Contraindication: None.

The history of glutamine

Glutamine was first isolated from carrot juice in 1883 (by Schulze and Bosshard, 1883); it was isolated from gliadin, a protein present in wheat, in 1932 (by Damodaran); first chemical synthesisation was achieved in 1933. Its biological importance was uncovered only after that, but its significance is still not recognised unanimously by scientists, although we have more than ten years of experience in its use in medicine and as dietary supplement.


Candow DG, Chilibeck PD, Burke DG, Davison KS, Smith-Palmer T. Effect of glutamine supplementation combined with resistance training in young adults. Eur J Appl Physiol 2001 Dec;86(2):142-9

Clark RH, Feleke G, Din M, Yasmin T, Singh G, Khan FA, Rathmacher JA Nutritional treatment for acquired immunodeficiency virus-associated wasting using beta-hydroxy beta-methylbutyrate, glutamine, and arginine: a randomized, double-blind, placebo-controlled study., JPEN J Parenter Enteral Nutr. 2000 May-Jun;24(3):133-9. Falk DJ, Heelan KA, Thyfault JP, Koch AJ. Effects of effervescent creatine, ribose, and glutamine supplementation on muscular strength, muscular endurance, and body composition. J Strength Cond Res. 2003 Nov;17(4):810-6

J. L. Bowtell, K. Gelly, M. L. Jackman, A. Patel, M. Simeoni, and M. J. Rennie Effect of oral glutamine on whole body carbohydrate storage during recovery from exhaustive exercise J Appl Physiol 86: 1770-1777, 1999

Julio J. Boza, Martial Dangin, Denis Moënnoz, Franck Montigon, Jacques Vuichoud, Andrée Jarret, Etienne Pouteau, Gerard Gremaud, Sylviane Oguey-Araymon, Didier Courtois, Alfred Woupeyi, Paul-André Finot, and Olivier Ballèvre Free and protein-bound glutamine have identical splanchnic extraction in healthy human volunteers Am J Physiol Gastrointest Liver Physiol 281: G267-G274, 2001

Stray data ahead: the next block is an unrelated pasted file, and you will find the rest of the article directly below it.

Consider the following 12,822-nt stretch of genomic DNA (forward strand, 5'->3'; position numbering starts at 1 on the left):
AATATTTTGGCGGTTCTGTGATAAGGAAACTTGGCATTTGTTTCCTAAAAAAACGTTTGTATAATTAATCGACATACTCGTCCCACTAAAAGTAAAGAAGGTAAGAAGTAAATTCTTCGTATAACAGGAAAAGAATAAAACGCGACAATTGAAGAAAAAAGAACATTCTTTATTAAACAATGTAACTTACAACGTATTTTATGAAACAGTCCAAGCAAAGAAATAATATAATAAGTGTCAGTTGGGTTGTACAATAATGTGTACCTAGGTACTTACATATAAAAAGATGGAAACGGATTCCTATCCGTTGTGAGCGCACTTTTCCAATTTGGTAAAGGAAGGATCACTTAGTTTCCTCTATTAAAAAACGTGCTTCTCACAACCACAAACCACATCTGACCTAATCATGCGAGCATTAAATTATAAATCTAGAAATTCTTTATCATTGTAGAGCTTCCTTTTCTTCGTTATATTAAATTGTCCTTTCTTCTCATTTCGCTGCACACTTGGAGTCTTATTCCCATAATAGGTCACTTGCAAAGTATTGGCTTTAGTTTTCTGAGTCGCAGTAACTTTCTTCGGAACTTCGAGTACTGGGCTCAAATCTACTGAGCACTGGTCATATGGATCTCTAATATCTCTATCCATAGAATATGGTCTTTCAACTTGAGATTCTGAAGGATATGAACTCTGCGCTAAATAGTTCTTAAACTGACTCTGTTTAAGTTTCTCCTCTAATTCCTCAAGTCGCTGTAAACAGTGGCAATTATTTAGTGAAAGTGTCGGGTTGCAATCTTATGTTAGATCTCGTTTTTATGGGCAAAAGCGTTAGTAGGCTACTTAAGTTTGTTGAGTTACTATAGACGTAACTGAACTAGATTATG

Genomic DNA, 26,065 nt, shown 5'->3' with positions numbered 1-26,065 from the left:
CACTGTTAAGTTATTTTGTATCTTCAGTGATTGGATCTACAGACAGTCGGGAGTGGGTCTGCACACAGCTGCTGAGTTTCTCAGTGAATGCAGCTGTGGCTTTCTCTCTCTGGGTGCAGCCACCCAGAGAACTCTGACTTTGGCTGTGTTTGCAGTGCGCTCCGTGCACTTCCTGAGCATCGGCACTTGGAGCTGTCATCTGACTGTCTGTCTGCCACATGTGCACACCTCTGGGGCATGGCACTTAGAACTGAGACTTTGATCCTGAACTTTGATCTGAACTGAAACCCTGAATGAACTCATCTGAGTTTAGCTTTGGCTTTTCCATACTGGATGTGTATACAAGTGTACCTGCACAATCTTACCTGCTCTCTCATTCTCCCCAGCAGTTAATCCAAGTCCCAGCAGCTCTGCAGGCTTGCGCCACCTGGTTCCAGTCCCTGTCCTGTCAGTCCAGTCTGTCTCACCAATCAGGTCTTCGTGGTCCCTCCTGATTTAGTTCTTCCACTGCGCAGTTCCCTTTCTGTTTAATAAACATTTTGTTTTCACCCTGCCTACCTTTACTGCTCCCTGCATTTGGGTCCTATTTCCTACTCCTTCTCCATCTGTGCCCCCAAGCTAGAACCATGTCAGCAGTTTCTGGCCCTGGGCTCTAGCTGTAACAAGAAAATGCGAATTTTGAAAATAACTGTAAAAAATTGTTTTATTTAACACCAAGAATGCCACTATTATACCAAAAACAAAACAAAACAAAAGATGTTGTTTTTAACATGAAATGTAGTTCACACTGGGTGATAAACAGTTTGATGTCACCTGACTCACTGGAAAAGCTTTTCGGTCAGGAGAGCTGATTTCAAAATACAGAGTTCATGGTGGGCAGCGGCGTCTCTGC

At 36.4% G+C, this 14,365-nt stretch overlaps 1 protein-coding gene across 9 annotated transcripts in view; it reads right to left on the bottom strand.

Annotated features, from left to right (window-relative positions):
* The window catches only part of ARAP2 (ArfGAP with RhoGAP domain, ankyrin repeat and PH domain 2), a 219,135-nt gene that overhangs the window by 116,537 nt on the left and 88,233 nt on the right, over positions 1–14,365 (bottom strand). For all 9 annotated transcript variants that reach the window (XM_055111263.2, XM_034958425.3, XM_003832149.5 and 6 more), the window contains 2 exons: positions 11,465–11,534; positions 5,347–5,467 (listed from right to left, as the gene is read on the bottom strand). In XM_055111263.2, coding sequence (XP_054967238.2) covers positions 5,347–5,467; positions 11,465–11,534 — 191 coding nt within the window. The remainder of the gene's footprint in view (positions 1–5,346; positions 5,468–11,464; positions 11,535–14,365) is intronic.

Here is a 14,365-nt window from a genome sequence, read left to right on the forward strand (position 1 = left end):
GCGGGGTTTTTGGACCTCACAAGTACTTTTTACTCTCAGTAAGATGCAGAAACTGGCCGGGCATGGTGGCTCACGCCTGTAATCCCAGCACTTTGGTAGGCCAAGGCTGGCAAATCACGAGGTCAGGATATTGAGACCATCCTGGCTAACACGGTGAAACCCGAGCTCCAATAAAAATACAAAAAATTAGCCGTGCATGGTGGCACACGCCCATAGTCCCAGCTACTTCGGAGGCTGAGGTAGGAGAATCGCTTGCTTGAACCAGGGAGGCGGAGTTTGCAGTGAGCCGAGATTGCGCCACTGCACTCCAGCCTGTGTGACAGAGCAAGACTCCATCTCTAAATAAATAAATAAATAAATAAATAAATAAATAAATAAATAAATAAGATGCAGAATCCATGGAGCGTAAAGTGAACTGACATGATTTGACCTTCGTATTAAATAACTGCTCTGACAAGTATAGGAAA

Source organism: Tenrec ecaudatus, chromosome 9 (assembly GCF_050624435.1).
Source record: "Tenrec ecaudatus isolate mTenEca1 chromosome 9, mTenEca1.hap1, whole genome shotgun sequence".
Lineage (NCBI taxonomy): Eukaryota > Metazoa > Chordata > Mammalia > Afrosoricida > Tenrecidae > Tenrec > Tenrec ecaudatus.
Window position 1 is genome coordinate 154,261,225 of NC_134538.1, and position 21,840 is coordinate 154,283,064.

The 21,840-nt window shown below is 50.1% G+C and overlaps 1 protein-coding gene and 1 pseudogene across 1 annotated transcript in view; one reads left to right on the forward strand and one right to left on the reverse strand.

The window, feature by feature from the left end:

Kevin, J. Finn, Robin Lund, Mona Rosene-Treadwell GLUTAMINE SUPPLEMENTATION DID NOT BENEFIT ATHLETES DURING SHORT-TERM WEIGHT REDUCTION Journal of Sports Science and Medicine (2003) 2, 163-168 http://www.jssm.org

Rathmacher JA, Nissen S, Panton L, Clark RH, Eubanks May P, Barber AE, D'Olimpio J, Abumrad NN. Supplementation with a combination of beta-hydroxy-beta-methylbutyrate (HMB), arginine, and glutamine is safe and could improve hematological parameters JPEN J Parenter Enteral Nutr. 2004 Mar-Apr;28(2):65-75.

Williams JZ, Abumrad N, Barbul A. Effect of a specialized amino acid mixture on human collagen deposition. Ann Surg. 2002 Sep;236(3):369-74; discussion 374-5.